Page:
The South African Recces—their motto “Iron Fist From the Sea”—are one of the most accomplished units in the history of special operations, but their successes have largely been ignored by the history books until recently. Why do you think this is?

Probably due to the fact that nobody knew what we really did, because all our actions and operations were claimed by the country’s resistance movement. That actually suited us very well, and helped us  maintain our safety and secrecy. One might argue our success was due in part to our anonymity. Nobody, and specifically the Russians, thought we had the capabilities we did.

Could you tell us a bit about how the Recces were selected and trained?

The history of the selection of recces will always be an interesting point of discussion, as it changed dramatically over the years. I was instrumental in establishing the selection course.

The course was only an instrument to evaluate the potential of a recce candidate (he did not became a recce just because he passed the selection). The candidate that passed the selection would then start training for nine months, and he had to have had a success rate of 85 percent during his training to pass and become a qualified operator in the recces. To become a seaborne operator, he had to pass another six months of training and evaluation.

Why was 4 Recce created by the South African Defence Force (SADF)? What specific capabilities did 4 Recce bring to the table?

First, it must be remembered that, although it was a totally seaborne unit, 4 Recce was considered a unit of the Army—not the Navy. Due to the type of war and the support the enemy ground forces got from the Russians and the Cubans, the attacking of logistical strategic targets become very important. The unit was created to attack strategic targets identified by our intelligence. We had to change the configuration of the Daphne submarine and the strike crafts to accommodate the recces—all of which was done in great secrecy.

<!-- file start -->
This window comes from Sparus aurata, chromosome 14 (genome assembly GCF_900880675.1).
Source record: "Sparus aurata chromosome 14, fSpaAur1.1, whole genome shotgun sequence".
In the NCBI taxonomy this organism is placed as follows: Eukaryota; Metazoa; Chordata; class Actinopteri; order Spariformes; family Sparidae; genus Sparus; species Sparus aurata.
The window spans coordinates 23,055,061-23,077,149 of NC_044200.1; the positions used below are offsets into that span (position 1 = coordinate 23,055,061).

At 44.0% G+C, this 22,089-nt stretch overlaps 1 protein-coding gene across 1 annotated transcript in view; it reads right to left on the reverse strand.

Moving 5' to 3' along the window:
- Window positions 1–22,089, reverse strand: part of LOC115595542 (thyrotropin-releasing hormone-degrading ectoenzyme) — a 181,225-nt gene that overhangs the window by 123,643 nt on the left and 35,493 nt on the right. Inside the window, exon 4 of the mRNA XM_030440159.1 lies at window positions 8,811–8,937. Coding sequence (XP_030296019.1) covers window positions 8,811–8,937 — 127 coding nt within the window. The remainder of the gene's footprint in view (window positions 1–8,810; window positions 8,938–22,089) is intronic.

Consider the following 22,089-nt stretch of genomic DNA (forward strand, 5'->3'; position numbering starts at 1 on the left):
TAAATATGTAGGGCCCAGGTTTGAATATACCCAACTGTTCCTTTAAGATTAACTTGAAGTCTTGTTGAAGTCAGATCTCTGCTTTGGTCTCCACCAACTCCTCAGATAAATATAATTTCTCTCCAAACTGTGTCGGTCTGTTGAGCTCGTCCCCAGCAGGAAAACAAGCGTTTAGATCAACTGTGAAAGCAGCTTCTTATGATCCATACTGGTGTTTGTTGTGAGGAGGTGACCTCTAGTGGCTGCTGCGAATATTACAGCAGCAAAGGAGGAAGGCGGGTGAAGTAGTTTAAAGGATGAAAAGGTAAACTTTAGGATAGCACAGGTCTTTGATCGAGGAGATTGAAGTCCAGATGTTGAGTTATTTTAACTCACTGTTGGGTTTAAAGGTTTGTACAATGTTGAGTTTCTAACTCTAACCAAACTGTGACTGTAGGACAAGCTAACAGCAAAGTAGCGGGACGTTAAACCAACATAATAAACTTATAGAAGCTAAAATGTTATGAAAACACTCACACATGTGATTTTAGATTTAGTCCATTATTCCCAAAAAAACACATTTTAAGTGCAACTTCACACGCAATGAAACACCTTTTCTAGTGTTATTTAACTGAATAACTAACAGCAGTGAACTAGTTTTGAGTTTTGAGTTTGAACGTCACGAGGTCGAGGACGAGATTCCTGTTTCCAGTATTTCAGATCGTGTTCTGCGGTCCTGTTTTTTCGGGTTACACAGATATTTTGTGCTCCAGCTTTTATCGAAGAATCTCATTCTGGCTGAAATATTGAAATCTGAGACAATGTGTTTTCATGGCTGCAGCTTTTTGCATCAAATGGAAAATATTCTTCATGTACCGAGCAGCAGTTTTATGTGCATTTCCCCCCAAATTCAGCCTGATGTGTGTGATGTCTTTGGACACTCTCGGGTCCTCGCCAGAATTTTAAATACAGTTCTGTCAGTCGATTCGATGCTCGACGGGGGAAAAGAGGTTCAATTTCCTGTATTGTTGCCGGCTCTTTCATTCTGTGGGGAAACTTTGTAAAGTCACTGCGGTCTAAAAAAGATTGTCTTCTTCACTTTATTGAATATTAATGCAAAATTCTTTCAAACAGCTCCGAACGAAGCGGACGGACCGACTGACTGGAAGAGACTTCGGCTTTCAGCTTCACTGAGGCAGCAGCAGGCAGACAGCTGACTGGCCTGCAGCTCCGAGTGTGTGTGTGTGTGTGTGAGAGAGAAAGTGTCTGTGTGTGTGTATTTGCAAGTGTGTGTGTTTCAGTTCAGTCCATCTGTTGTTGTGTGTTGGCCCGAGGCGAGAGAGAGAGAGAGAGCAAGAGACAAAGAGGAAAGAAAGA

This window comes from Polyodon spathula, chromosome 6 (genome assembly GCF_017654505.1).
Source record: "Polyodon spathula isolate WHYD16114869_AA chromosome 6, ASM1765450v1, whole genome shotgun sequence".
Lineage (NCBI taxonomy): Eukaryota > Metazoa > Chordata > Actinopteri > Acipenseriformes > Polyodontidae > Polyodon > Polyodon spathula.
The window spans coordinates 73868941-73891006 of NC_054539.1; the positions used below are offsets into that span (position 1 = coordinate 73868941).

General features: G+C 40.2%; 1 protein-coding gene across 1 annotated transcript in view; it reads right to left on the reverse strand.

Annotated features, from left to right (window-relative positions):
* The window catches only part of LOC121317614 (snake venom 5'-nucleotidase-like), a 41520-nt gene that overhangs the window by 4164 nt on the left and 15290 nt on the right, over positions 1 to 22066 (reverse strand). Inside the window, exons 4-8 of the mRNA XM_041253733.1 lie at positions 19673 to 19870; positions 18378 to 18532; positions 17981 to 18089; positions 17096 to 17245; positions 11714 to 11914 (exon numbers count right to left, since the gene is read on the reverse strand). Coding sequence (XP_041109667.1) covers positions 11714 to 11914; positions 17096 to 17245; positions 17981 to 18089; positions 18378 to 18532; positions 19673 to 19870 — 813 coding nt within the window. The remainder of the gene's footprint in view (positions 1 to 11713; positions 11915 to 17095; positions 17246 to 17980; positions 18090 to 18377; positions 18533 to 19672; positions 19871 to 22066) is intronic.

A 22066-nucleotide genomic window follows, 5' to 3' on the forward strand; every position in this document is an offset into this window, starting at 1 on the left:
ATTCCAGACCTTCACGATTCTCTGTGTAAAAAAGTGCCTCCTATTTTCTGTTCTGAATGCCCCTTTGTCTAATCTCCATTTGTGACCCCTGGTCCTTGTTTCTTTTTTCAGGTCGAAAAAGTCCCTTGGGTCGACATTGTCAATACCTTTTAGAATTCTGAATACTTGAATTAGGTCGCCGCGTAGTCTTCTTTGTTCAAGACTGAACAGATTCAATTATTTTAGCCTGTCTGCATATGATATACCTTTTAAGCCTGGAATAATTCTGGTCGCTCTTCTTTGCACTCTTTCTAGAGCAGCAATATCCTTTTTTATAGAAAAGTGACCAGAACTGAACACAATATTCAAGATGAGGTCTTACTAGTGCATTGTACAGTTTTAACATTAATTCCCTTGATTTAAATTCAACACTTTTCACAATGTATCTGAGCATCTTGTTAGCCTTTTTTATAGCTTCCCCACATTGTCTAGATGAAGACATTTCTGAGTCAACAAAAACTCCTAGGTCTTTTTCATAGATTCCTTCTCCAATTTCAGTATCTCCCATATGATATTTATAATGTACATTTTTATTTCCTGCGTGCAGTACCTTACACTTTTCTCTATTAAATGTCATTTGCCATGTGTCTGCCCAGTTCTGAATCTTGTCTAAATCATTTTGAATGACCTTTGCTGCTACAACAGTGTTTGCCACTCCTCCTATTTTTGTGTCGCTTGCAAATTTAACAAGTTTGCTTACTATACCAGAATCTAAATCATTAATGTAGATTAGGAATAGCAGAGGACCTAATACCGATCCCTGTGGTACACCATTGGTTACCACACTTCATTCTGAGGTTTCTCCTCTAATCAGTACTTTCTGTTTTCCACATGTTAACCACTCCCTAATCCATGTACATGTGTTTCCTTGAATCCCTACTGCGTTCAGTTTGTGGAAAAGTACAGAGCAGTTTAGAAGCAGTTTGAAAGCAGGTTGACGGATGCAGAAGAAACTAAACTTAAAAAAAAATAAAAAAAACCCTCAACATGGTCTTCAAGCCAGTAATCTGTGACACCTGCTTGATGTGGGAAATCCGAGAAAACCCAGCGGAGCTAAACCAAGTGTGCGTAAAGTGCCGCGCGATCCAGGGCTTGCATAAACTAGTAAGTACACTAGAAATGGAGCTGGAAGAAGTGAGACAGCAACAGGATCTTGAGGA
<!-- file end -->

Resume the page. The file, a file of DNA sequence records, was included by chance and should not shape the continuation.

All our training, equipment, and tactics were conceived and procured by ourselves using the experience we had acquired from previous operations. We were only 45 strong during the heat of the war, but the men we had were highly qualified in diving, boat handling, underwater explosives, and other tactics at sea and land. We also qualified as saboteurs by learning to identify and destroy strategic targets used by our enemies.

Technically and tactically speaking, what do you think were the greatest operational accomplishments of 4 Recce?

Changing the country’s naval capabilities to a covert seaborne force,
developing training and selections modules to excel at top-secret seaborne operations, and selecting and training fighters that were very proud of what they did and never wanted any recognition for it.


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